Geoffrey A. Fowler, Washington Post:
I recently used my credit card to buy a banana. Then I tried to figure out how my credit card let companies buy me.
You might think my 29-cent swipe at Target would be just between me and my bank. Heavens, no. My banana generated data that’s probably worth more than the banana itself. It ended up with marketers, Target, Amazon, Google and hedge funds, to name a few.
Oh, the places a banana will go in the sprawling card-data economy. Despite a federal privacy law covering cards, I found that six types of businesses could mine and share elements of my purchase, multiplied untold times by other companies they might have passed it to. Credit cards are a spy in your wallet — and it’s time that we add privacy, alongside rewards and rates, to how we evaluate them.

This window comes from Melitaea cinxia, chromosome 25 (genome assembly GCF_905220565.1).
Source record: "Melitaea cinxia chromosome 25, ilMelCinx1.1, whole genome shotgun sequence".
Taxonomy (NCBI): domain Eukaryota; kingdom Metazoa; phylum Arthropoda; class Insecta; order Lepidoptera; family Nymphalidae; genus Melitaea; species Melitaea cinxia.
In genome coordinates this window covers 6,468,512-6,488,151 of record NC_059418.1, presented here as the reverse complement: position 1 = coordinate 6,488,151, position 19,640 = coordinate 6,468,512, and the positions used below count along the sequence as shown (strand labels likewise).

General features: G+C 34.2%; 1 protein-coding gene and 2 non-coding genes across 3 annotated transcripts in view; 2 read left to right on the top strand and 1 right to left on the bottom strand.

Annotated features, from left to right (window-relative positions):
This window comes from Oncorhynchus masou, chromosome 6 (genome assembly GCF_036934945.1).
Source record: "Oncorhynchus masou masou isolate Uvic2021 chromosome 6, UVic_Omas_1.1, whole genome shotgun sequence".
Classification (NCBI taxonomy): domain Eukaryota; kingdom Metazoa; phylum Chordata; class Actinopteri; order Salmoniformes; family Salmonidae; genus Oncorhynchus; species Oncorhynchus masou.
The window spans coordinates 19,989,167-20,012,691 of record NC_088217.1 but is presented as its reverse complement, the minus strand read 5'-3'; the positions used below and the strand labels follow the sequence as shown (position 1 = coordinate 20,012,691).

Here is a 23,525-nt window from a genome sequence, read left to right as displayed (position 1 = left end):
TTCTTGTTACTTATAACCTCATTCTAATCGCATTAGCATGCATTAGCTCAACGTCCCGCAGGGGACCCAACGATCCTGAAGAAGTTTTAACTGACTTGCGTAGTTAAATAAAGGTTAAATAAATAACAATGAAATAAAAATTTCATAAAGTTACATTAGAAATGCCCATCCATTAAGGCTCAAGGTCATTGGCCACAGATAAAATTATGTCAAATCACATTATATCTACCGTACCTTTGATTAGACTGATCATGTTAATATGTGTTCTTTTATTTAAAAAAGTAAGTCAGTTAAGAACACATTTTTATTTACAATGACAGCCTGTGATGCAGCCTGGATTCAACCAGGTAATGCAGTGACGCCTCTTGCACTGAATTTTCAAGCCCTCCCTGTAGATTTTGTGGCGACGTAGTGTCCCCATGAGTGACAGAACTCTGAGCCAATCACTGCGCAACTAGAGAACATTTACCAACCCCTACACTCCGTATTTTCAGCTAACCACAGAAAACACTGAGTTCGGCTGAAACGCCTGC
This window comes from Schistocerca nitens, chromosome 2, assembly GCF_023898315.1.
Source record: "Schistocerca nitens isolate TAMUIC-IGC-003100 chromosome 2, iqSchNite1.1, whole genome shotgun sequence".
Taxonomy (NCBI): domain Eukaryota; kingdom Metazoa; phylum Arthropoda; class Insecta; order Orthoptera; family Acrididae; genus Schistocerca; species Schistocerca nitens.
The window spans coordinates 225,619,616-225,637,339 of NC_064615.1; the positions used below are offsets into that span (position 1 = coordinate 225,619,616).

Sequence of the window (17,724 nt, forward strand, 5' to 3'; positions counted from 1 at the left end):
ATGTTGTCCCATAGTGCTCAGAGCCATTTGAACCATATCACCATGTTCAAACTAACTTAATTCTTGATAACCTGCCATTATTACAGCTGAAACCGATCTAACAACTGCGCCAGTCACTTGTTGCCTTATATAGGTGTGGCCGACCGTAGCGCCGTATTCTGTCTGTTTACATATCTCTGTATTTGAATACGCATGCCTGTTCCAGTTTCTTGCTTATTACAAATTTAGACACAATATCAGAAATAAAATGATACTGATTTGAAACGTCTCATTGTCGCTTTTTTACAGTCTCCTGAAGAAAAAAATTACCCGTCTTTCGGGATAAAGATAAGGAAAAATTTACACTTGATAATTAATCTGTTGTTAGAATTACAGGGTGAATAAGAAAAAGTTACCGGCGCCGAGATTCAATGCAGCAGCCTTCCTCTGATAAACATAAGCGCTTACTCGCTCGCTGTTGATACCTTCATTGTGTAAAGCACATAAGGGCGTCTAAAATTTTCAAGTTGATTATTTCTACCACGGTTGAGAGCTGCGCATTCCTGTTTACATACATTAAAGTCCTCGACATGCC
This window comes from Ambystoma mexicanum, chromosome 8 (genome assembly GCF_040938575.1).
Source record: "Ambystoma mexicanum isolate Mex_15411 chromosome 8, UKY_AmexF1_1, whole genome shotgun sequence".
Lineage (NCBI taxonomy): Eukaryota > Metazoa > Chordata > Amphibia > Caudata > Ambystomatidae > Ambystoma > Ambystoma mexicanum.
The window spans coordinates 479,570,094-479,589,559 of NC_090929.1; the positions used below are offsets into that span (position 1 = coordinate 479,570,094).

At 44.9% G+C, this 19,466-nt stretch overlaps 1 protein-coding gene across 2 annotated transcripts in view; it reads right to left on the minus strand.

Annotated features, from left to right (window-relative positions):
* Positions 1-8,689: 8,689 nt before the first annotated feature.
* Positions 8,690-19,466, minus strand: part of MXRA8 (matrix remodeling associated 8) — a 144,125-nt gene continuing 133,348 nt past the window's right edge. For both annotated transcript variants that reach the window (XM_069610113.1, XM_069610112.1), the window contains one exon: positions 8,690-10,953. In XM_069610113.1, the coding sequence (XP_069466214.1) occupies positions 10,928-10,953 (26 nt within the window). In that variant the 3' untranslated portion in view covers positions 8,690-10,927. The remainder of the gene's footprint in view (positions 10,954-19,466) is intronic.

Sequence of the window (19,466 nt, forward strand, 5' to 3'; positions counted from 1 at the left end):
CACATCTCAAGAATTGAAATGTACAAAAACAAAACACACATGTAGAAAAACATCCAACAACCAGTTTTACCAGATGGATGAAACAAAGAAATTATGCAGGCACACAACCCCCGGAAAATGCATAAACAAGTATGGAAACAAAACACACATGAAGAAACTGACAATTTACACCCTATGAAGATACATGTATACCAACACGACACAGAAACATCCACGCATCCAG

All of the possible touch points for a single purchase gives the surveillance economy plenty of opportunity to scoop up whatever information it can without your knowledge or explicit approval. Apple has been touting the privacy advantages of its credit card, but it really only secures two of the six categories identified by Fowler — and that’s fine. That’s about as much as they can possibly control without, as Fowler suggests, using a different card number for every transaction.
All of this is to say that people just aren’t protected from near-constant privacy intrusions. To do so requires a level of awareness bordering on paranoia. It means distancing yourself from the services of anything with an AC adapter. We’re increasingly aware that we live in a world that operates under the assumption that everything that can be tracked — and collected, associated, shared, resold, combined, and kept — ought to be.